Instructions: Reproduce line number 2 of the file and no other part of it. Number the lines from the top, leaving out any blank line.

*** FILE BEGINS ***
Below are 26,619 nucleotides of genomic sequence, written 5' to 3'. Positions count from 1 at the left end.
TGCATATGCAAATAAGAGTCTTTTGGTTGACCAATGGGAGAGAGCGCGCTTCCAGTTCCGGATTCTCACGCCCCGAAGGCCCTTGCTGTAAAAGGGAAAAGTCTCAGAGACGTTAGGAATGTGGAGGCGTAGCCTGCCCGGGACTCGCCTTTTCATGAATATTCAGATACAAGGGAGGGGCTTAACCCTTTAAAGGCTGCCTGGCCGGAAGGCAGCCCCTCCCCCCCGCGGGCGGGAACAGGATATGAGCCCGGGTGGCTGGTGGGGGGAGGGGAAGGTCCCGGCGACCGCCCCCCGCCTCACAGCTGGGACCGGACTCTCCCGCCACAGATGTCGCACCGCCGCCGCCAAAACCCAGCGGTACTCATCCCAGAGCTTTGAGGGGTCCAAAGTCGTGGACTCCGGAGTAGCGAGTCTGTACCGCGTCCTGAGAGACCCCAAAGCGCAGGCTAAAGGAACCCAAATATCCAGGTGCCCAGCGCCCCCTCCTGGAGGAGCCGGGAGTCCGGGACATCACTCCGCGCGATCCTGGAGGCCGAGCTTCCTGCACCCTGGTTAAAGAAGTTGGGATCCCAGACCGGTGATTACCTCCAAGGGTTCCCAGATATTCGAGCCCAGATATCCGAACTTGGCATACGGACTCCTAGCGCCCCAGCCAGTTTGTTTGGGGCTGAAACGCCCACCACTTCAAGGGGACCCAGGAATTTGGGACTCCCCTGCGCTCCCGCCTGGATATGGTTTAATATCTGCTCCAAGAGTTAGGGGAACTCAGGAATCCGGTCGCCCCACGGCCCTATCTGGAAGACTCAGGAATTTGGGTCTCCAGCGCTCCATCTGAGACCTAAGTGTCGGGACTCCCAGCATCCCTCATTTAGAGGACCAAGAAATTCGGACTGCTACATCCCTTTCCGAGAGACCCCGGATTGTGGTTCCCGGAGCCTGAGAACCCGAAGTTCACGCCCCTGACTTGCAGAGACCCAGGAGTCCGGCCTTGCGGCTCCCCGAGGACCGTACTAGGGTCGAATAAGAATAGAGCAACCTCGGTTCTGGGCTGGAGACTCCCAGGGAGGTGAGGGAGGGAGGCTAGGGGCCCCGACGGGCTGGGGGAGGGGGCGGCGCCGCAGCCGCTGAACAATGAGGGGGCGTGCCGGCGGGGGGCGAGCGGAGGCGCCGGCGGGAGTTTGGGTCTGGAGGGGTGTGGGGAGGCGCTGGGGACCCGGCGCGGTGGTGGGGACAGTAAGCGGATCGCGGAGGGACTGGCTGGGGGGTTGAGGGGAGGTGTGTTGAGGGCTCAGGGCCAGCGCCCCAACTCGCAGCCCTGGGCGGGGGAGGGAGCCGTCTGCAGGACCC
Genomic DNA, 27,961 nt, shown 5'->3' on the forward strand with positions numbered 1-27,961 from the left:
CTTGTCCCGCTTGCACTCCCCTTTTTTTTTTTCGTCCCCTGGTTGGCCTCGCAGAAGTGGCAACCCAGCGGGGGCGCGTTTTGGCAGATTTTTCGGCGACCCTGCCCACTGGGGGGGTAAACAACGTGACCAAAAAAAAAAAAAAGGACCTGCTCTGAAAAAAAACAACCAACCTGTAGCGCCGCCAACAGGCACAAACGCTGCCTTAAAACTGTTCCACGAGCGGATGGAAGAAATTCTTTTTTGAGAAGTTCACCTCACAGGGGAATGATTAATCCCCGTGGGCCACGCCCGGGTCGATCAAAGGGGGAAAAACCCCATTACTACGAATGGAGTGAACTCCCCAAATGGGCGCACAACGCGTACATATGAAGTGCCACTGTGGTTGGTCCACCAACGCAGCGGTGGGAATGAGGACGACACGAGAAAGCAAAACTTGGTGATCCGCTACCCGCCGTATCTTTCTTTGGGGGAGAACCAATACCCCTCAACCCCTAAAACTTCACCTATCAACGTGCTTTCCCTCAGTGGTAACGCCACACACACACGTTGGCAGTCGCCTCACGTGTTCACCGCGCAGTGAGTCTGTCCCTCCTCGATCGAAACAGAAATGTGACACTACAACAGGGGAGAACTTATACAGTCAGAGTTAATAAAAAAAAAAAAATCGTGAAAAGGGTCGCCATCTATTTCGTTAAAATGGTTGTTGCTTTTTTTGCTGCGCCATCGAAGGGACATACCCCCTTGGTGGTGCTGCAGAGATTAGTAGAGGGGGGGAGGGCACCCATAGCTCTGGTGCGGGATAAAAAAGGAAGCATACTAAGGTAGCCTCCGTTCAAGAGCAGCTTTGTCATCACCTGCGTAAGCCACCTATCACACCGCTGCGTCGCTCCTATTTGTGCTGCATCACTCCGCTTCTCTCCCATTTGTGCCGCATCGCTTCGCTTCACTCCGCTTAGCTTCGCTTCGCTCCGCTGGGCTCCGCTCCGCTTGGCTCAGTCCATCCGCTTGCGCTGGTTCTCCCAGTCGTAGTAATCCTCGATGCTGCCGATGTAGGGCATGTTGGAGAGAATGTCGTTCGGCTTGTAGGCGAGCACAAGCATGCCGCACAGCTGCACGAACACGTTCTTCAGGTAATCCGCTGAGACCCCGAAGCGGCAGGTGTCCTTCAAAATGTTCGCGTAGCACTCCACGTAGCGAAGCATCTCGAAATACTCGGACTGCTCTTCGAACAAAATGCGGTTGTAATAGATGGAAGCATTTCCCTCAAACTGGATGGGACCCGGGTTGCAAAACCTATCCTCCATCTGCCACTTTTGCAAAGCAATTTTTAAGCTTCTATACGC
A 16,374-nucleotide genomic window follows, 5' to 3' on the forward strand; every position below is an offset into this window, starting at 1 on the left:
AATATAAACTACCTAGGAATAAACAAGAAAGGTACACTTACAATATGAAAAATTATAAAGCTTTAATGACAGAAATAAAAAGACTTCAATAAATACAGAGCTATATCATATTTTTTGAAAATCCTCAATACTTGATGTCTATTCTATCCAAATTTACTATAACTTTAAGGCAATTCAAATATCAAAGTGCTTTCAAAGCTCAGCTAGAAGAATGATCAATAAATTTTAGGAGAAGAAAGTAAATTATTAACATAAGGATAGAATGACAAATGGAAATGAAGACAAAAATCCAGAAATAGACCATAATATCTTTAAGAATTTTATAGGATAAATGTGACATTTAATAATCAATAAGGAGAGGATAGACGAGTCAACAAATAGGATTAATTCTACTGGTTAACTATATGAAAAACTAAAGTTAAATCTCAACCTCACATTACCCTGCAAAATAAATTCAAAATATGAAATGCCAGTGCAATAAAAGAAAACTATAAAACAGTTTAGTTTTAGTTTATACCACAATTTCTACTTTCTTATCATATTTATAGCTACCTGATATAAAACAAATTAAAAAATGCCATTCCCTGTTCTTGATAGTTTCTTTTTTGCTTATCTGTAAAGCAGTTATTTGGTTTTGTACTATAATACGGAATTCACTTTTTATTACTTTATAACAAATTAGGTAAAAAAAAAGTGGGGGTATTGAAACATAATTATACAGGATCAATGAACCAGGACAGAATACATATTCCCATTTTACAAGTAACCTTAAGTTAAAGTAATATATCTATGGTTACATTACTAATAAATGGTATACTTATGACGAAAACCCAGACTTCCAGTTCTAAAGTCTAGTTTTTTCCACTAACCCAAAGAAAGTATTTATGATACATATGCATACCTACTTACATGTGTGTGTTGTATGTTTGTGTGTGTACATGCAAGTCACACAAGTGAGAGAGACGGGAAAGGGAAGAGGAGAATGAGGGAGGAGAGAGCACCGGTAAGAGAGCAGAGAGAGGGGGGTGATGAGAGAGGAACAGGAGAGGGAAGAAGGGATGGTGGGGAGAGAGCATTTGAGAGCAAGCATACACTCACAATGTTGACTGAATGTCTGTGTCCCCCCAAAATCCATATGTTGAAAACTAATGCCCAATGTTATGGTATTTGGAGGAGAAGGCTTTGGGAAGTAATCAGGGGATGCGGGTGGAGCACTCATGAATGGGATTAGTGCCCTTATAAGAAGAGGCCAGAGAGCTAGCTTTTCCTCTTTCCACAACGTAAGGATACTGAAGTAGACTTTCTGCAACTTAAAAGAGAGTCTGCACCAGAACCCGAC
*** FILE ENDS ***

TGCATATGCAAATAAGAGTCTTTTGGTTGACCAATGGGAGAGAGCGCGCTTCCAGTTCCGGATTCTCACGCCCCGAAGGCCCTTGCTGTAAAAGGGAAAAGTCTCAGAGACGTTAGGAATGTGGAGGCGTAGCCTGCCCGGGACTCGCCTTTTCATGAATATTCAGATACAAGGGAGGGGCTTAACCCTTTAAAGGCTGCCTGGCCGGAAGGCAGCCCCTCCCCCCCGCGGGCGGGAACAGGATATGAGCCCGGGTGGCTGGTGGGGGGAGGGGAAGGTCCCGGCGACCGCCCCCCGCCTCACAGCTGGGACCGGACTCTCCCGCCACAGATGTCGCACCGCCGCCGCCAAAACCCAGCGGTACTCATCCCAGAGCTTTGAGGGGTCCAAAGTCGTGGACTCCGGAGTAGCGAGTCTGTACCGCGTCCTGAGAGACCCCAAAGCGCAGGCTAAAGGAACCCAAATATCCAGGTGCCCAGCGCCCCCTCCTGGAGGAGCCGGGAGTCCGGGACATCACTCCGCGCGATCCTGGAGGCCGAGCTTCCTGCACCCTGGTTAAAGAAGTTGGGATCCCAGACCGGTGATTACCTCCAAGGGTTCCCAGATATTCGAGCCCAGATATCCGAACTTGGCATACGGACTCCTAGCGCCCCAGCCAGTTTGTTTGGGGCTGAAACGCCCACCACTTCAAGGGGACCCAGGAATTTGGGACTCCCCTGCGCTCCCGCCTGGATATGGTTTAATATCTGCTCCAAGAGTTAGGGGAACTCAGGAATCCGGTCGCCCCACGGCCCTATCTGGAAGACTCAGGAATTTGGGTCTCCAGCGCTCCATCTGAGACCTAAGTGTCGGGACTCCCAGCATCCCTCATTTAGAGGACCAAGAAATTCGGACTGCTACATCCCTTTCCGAGAGACCCCGGATTGTGGTTCCCGGAGCCTGAGAACCCGAAGTTCACGCCCCTGACTTGCAGAGACCCAGGAGTCCGGCCTTGCGGCTCCCCGAGGACCGTACTAGGGTCGAATAAGAATAGAGCAACCTCGGTTCTGGGCTGGAGACTCCCAGGGAGGTGAGGGAGGGAGGCTAGGGGCCCCGACGGGCTGGGGGAGGGGGCGGCGCCGCAGCCGCTGAACAATGAGGGGGCGTGCCGGCGGGGGGCGAGCGGAGGCGCCGGCGGGAGTTTGGGTCTGGAGGGGTGTGGGGAGGCGCTGGGGACCCGGCGCGGTGGTGGGGACAGTAAGCGGATCGCGGAGGGACTGGCTGGGGGGTTGAGGGGAGGTGTGTTGAGGGCTCAGGGCCAGCGCCCCAACTCGCAGCCCTGGGCGGGGGAGGGAGCCGTCTGCAGGACCC